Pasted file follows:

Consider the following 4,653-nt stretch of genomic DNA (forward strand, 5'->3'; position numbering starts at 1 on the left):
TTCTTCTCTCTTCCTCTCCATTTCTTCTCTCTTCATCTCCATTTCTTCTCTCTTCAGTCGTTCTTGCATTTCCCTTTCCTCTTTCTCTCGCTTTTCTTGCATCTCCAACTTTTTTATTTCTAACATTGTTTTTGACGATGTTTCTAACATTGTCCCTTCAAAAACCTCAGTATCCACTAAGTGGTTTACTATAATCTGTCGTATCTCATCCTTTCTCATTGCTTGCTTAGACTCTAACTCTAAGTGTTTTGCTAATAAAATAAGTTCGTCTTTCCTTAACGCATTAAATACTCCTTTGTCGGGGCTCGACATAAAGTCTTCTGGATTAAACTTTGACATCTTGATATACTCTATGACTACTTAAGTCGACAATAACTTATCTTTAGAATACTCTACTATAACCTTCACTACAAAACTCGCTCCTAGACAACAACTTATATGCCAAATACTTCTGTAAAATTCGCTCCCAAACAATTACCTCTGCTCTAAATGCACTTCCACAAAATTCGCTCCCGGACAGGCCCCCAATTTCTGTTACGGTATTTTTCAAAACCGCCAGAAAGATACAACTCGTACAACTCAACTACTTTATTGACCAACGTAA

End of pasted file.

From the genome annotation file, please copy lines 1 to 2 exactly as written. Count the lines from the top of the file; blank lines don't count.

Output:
Consider the following 4,653-nt stretch of genomic DNA (forward strand, 5'->3'; position numbering starts at 1 on the left):
TTCTTCTCTCTTCCTCTCCATTTCTTCTCTCTTCATCTCCATTTCTTCTCTCTTCAGTCGTTCTTGCATTTCCCTTTCCTCTTTCTCTCGCTTTTCTTGCATCTCCAACTTTTTTATTTCTAACATTGTTTTTGACGATGTTTCTAACATTGTCCCTTCAAAAACCTCAGTATCCACTAAGTGGTTTACTATAATCTGTCGTATCTCATCCTTTCTCATTGCTTGCTTAGACTCTAACTCTAAGTGTTTTGCTAATAAAATAAGTTCGTCTTTCCTTAACGCATTAAATACTCCTTTGTCGGGGCTCGACATAAAGTCTTCTGGATTAAACTTTGACATCTTGATATACTCTATGACTACTTAAGTCGACAATAACTTATCTTTAGAATACTCTACTATAACCTTCACTACAAAACTCGCTCCTAGACAACAACTTATATGCCAAATACTTCTGTAAAATTCGCTCCCAAACAATTACCTCTGCTCTAAATGCACTTCCACAAAATTCGCTCCCGGACAGGCCCCCAATTTCTGTTACGGTATTTTTCAAAACCGCCAGAAAGATACAACTCGTACAACTCAACTACTTTATTGACCAACGTAA